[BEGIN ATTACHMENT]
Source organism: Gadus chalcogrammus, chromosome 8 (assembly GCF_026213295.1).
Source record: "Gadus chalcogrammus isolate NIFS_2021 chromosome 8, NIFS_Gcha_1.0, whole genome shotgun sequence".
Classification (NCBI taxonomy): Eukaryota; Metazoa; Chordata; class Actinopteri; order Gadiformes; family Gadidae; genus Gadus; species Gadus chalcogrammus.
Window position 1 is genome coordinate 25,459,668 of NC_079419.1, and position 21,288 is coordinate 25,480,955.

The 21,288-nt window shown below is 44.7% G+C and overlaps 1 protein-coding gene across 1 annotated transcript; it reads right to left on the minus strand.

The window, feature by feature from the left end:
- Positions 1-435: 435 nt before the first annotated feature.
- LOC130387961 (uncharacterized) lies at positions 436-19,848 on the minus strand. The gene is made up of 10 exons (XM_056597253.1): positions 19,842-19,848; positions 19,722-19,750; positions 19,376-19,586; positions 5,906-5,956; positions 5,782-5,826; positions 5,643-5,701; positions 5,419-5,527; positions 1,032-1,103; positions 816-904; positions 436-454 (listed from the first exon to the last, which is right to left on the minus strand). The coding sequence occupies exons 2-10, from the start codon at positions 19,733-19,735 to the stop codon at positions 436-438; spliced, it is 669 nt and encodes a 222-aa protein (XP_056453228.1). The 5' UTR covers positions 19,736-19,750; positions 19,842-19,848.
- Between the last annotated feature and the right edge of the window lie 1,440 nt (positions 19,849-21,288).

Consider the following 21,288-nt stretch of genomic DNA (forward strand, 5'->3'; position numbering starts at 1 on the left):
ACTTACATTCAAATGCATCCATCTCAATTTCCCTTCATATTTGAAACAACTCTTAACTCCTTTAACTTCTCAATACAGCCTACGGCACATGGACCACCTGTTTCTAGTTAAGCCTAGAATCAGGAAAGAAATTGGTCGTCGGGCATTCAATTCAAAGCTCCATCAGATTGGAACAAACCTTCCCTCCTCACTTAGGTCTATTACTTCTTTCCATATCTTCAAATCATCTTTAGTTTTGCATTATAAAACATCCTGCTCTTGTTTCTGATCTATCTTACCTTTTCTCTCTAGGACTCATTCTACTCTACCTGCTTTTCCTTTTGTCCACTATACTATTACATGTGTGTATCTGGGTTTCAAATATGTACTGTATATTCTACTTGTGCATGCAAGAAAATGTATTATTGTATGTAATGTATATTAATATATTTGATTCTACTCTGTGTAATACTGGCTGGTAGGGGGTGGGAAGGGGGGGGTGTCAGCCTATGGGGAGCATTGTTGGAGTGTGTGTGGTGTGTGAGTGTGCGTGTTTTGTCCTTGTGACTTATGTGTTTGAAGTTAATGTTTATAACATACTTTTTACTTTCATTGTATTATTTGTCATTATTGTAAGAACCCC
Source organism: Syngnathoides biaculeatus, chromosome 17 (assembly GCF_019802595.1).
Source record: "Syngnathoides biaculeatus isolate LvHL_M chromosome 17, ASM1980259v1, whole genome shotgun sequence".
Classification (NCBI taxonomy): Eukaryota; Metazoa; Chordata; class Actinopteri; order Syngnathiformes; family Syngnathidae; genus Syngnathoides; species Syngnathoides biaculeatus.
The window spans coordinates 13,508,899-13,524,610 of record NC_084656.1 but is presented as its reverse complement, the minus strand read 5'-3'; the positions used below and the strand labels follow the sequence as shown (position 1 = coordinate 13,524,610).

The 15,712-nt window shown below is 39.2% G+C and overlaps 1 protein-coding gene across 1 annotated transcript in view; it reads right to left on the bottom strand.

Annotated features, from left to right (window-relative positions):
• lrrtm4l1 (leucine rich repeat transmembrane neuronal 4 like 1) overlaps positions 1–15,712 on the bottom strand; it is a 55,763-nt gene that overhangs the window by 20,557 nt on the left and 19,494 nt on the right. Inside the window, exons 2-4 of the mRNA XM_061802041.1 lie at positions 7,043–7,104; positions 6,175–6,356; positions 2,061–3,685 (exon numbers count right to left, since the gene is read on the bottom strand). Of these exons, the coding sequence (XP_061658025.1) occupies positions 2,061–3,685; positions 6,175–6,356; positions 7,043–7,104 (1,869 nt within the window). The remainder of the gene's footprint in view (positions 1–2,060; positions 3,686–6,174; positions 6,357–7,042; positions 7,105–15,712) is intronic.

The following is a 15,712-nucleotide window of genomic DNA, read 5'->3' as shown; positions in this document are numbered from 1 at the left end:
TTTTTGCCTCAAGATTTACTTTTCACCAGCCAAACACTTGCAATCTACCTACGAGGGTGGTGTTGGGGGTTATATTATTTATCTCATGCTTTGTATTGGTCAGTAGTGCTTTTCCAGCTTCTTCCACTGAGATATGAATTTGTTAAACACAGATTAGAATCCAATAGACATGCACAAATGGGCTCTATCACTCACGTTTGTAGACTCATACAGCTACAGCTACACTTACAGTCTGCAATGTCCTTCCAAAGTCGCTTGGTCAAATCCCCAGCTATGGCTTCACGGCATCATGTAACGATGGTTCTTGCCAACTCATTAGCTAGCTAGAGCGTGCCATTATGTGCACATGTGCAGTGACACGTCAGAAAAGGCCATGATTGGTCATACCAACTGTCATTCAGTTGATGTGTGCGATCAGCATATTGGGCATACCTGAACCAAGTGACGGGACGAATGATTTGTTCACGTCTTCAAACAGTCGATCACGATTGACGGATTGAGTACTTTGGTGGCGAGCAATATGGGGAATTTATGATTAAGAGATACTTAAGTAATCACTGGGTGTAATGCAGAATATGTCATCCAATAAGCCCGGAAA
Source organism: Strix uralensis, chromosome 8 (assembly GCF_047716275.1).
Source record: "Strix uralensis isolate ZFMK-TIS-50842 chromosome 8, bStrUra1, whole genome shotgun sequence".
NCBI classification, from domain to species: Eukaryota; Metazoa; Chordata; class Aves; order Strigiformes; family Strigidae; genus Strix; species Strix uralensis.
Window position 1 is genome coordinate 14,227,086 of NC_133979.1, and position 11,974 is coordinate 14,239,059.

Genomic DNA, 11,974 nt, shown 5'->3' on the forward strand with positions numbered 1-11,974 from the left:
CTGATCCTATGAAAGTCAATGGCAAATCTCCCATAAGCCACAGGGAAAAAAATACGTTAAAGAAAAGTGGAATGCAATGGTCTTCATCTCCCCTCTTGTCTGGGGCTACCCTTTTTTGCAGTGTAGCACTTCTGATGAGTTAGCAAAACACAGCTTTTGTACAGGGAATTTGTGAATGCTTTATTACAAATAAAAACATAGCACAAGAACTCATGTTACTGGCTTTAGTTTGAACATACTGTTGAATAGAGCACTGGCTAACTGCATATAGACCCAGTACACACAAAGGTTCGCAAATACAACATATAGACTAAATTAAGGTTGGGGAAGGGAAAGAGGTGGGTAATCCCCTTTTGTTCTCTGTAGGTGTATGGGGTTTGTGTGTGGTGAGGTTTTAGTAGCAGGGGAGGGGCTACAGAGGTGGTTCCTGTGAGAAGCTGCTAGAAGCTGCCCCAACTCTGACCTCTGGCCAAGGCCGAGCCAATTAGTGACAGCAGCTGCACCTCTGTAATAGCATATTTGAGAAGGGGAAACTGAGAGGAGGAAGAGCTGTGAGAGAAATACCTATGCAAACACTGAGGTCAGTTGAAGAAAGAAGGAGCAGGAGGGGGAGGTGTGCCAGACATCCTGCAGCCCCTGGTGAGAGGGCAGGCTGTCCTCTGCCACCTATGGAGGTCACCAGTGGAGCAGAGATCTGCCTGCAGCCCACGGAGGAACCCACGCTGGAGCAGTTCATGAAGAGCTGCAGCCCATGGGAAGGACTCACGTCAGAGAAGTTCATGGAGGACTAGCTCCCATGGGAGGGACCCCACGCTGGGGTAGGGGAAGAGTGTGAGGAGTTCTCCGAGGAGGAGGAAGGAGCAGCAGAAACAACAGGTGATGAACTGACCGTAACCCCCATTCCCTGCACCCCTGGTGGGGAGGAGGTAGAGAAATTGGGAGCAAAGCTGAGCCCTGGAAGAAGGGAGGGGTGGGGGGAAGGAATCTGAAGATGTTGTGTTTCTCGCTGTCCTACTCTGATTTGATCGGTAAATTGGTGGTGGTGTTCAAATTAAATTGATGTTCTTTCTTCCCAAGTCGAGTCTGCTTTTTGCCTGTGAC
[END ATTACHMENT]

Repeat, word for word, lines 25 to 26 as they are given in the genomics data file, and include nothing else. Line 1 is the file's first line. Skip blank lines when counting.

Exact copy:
Genomic DNA, 11,974 nt, shown 5'->3' on the forward strand with positions numbered 1-11,974 from the left:
CTGATCCTATGAAAGTCAATGGCAAATCTCCCATAAGCCACAGGGAAAAAAATACGTTAAAGAAAAGTGGAATGCAATGGTCTTCATCTCCCCTCTTGTCTGGGGCTACCCTTTTTTGCAGTGTAGCACTTCTGATGAGTTAGCAAAACACAGCTTTTGTACAGGGAATTTGTGAATGCTTTATTACAAATAAAAACATAGCACAAGAACTCATGTTACTGGCTTTAGTTTGAACATACTGTTGAATAGAGCACTGGCTAACTGCATATAGACCCAGTACACACAAAGGTTCGCAAATACAACATATAGACTAAATTAAGGTTGGGGAAGGGAAAGAGGTGGGTAATCCCCTTTTGTTCTCTGTAGGTGTATGGGGTTTGTGTGTGGTGAGGTTTTAGTAGCAGGGGAGGGGCTACAGAGGTGGTTCCTGTGAGAAGCTGCTAGAAGCTGCCCCAACTCTGACCTCTGGCCAAGGCCGAGCCAATTAGTGACAGCAGCTGCACCTCTGTAATAGCATATTTGAGAAGGGGAAACTGAGAGGAGGAAGAGCTGTGAGAGAAATACCTATGCAAACACTGAGGTCAGTTGAAGAAAGAAGGAGCAGGAGGGGGAGGTGTGCCAGACATCCTGCAGCCCCTGGTGAGAGGGCAGGCTGTCCTCTGCCACCTATGGAGGTCACCAGTGGAGCAGAGATCTGCCTGCAGCCCACGGAGGAACCCACGCTGGAGCAGTTCATGAAGAGCTGCAGCCCATGGGAAGGACTCACGTCAGAGAAGTTCATGGAGGACTAGCTCCCATGGGAGGGACCCCACGCTGGGGTAGGGGAAGAGTGTGAGGAGTTCTCCGAGGAGGAGGAAGGAGCAGCAGAAACAACAGGTGATGAACTGACCGTAACCCCCATTCCCTGCACCCCTGGTGGGGAGGAGGTAGAGAAATTGGGAGCAAAGCTGAGCCCTGGAAGAAGGGAGGGGTGGGGGGAAGGAATCTGAAGATGTTGTGTTTCTCGCTGTCCTACTCTGATTTGATCGGTAAATTGGTGGTGGTGTTCAAATTAAATTGATGTTCTTTCTTCCCAAGTCGAGTCTGCTTTTTGCCTGTGAC